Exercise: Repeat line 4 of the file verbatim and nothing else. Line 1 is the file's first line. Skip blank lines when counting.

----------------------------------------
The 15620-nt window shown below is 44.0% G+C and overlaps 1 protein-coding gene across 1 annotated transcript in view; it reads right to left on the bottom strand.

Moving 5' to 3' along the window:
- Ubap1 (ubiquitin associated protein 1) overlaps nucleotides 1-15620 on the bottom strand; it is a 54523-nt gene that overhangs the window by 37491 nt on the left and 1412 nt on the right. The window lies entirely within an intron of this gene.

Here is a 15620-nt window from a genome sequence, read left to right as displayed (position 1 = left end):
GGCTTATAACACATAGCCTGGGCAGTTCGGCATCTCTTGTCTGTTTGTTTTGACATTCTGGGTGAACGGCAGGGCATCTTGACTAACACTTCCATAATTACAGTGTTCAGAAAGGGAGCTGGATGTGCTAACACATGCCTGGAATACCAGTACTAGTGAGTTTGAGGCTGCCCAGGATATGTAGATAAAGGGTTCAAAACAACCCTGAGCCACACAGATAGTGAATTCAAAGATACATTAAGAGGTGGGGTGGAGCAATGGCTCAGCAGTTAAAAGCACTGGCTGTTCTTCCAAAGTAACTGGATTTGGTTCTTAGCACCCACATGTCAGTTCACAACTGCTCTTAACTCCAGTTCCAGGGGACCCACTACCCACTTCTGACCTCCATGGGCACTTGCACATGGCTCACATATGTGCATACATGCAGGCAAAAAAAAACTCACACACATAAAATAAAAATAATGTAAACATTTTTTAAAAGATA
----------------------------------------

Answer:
Here is a 15620-nt window from a genome sequence, read left to right as displayed (position 1 = left end):